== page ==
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June 27, 2022

The Two Wives of Ierokles Kastanidis

By Ioanna Papadopoulou

Every morning she woke up reminding herself the same three things. Androniki was dead, she was the new Mrs Kastanidi, and it was only a dream.

Fearing sleep, Danae got out of bed, carefully removing Ierokles's hand from her waist, put on her robe and walked through their small house to the nursery. She entered and approached the crib, holding her breath in dread. Would she see her daughter, Phaiste, in it? Or a different baby? She feared a boy, Fokas, would be sleeping there, as she dreamt each night.

She relaxed at her daughter's three-month-old face. She picked her up, sat in the rocking chair, took one breast out and slowly coaxed her baby to start sucking. Phaiste remained half asleep, but through pure instinct, her mouth opened and latched onto her mother's nipple. Danae began kicking the floor slightly to maintain a comfortable pace of movement. As her baby ate, she stared into space, reflecting on her recurring dream.

"Good morning." Her husband's voice snapped her out of her thoughts. Her heart fluttered at his sight, like it did each day she saw him since they first met.

"Hey, handsome," she said. "How did you sleep?"

He entered the nursery and approached them. He kissed Danae's lips and Phaiste's head. "Is she hungry?"

Danae looked at their baby and smiled. "Always, like her father."

Ierokles chuckled at her words. "I am going to get ready for work. Will you make me coffee?"

Danae nodded and coaxed her baby to unlatch, placing her back into the crib. She was a lucky woman. Phaiste was an easy baby, not fussing much over sleep or food. Why did she keep dreaming of a different child every night? Why a different woman's life?


In the kitchen, she added water in the briki, and placed it over her small gas stove. She added two teaspoons of coffee and then turned the gas on low heat. She watched as the coffee heated slowly and its surface started to tremble. Once the first foam started forming, she lifted the briki off the fire until the bubbles settled and then lowered it again. She waited until the foam formed, lifted it a second time and poured it into the cup.

She served a wrapped pastry alongside the coffee. Ierokles took a sip. Danae waited for his reaction, hanging from his lips and whatever praise or criticism might fall from them. He took a bite of her pastry. She was worried about it because it was a recipe from Pontos and nothing her own Thessalonian family ever ate.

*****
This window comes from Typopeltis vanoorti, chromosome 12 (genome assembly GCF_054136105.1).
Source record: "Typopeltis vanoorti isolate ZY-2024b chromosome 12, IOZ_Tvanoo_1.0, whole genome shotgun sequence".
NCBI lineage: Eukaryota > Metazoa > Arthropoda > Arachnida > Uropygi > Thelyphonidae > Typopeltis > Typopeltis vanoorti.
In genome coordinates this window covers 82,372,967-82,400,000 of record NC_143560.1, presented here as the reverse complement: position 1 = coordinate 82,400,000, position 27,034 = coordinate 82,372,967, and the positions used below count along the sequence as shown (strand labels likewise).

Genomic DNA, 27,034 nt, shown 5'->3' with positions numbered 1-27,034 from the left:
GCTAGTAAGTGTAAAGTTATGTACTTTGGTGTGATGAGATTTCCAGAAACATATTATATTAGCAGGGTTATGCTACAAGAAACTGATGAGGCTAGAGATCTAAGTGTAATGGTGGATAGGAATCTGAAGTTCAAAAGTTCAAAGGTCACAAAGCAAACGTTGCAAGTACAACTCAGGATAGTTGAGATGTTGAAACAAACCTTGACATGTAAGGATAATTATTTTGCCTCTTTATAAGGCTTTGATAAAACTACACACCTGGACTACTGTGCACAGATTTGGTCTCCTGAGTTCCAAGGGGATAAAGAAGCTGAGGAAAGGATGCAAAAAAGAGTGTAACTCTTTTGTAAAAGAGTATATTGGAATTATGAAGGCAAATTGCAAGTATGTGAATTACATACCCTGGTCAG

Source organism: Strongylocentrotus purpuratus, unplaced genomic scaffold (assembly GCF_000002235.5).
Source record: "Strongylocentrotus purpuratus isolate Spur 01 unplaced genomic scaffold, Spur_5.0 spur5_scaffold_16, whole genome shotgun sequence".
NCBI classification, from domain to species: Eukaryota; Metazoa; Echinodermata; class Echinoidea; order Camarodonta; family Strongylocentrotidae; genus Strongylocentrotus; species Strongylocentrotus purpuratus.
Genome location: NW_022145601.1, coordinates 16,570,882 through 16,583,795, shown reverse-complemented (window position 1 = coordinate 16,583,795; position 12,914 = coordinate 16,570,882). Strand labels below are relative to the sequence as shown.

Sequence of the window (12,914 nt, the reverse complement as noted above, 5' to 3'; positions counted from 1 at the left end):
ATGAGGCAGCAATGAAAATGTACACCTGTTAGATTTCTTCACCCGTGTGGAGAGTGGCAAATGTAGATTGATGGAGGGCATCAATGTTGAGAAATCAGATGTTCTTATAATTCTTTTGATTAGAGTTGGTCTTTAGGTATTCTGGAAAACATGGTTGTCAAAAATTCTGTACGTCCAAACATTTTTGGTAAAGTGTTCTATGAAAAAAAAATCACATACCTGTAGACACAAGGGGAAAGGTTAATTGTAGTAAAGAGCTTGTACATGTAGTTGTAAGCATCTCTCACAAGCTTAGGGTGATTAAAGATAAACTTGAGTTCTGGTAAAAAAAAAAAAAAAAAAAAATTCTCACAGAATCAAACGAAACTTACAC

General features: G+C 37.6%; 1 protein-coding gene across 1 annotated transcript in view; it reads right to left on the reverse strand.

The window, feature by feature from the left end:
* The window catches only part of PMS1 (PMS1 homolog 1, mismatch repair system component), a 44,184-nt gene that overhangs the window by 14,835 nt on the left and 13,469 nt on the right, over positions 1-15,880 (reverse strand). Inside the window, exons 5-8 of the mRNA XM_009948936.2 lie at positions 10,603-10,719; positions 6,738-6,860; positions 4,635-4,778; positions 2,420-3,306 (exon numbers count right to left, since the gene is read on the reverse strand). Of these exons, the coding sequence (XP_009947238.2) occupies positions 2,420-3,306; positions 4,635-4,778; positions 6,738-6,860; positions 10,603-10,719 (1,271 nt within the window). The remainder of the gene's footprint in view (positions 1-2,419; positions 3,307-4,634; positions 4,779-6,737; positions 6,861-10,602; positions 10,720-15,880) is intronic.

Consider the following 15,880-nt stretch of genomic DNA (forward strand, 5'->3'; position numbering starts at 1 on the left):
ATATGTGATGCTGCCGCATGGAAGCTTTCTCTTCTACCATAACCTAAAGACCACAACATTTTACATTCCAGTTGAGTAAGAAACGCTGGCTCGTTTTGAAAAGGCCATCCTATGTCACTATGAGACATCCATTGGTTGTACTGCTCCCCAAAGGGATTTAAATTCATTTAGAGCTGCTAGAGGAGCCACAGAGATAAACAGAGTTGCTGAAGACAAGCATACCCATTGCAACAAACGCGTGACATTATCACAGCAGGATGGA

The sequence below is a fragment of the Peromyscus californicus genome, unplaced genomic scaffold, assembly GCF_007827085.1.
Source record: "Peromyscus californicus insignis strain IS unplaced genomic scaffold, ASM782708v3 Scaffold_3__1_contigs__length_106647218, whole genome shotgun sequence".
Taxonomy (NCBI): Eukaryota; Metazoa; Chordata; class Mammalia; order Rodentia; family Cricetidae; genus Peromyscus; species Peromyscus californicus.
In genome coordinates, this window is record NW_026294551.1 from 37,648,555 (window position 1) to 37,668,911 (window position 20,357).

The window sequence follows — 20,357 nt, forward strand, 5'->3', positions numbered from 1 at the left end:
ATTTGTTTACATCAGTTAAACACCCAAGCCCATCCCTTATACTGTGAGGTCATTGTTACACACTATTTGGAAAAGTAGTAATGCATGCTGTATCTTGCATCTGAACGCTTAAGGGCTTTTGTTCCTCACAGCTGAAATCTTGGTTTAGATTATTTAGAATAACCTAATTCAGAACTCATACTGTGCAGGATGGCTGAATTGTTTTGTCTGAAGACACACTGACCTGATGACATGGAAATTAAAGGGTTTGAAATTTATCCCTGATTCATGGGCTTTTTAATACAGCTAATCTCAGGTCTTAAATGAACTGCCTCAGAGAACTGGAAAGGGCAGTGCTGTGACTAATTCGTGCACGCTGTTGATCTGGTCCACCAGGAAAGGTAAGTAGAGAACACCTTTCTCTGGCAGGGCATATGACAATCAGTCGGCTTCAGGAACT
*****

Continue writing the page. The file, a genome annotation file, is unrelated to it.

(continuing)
"Good," he said. Her body warmed in relief, as if she had been given an extra moment of life and she smiled.

"I am glad you like it, my love." She wanted to ask if they were perfect, if they were as good as the ones he ate in Argyroupoli but she knew he didn't like talking of Pontos. She would be the same if she were forced to flee the place she grew up.

Danae often stressed over their different heritage. She tried to belong to her new Pontic family, but the other women in the neighbourhood didn't want her. Even though she was a native of Thessaloniki, she was a stranger in their newly formed neighbourhood.

She kept Ierokles company until he left for school. He managed to get a teaching post in Thessaloniki, branding him the pride of their small community, an example of how this strange city could become their new home. Danae always refrained from mentioning that her Thessalonian family was the reason Ierokles found the job. Without her father's help and connections, he would have no chance as a refugee. She didn't want to offend her husband though, so she remained quiet.


Danae cursed under her breath when she heard the knock on the door. There was only one person that visited when Ierokles was away. Calitsa, her only surviving sister-in-law, stood behind. "Good morning.

Calitsa didn't step inside. "It's afternoon, not morning, my dear."

Danae forced her lips to smile. "Good afternoon then, Calitsa," she corrected herself. "Would you like to come in?"

Her sister-in-law nodded. "Since I am invited, I don't want to offend you." She entered the room and removed her head scarf, putting it in her bag. Danae smiled as Calitsa examined her house. Her daily twice house cleaning meant her sister-in-law was forced to remain quiet. "Where is my niece?"

"Sleeping. Do you want to see her?"

"Only if I am allowed." Danae took a deep breath and avoided Calitsa's bait.

"Of course, you are. How could I deny you such a thing?" she said and led her to the nursery.

When they entered the room, Calitsa handed Danae her bag and approached the cot. She leaned in, her dark brown curls fell towards Phaiste and smiled. "Ah, she is so beautiful, our girl. Just like her poor lost brother. An angel."

"She is a good baby," Danae said, ignoring Calitsa's comment about Fokas. "Would you like to drink something? I could make you coffee and have some bougatsa ready if you are hungry?"

Calitsa moved away from the cot, the warmth of her face fading. She shook her head. "I don't like your local pastries, I am afraid." Danae thought that her city's signature pastry was famous in all of Greece and didn't need Calitsa's tastebuds' approval. "I am busy. I must make some more visits. I came to give this to my brother," she said and took her bag from Danae's hand and took out a small pouch. "They must have gotten mixed by accident with my stuff when I moved out." She walked out of the nursery and headed to the door.

"I can give it to Ierokles," Danae said and Calitsa slowly gave her the pouch.

"Be careful with it. It contains very precious objects," she said.

"I will," Danae promised. "Are you sure you can't stay for a coffee?" she asked as the other woman was ready to get out of the door.

"I am afraid not. I have important work," she said and exited. "I will come again soon, maybe with some of my cousins and friends. If you would invite us that is. You know how polite we are. We don't want to impose."

"My house is always open to all the family. Drop in, anytime you like."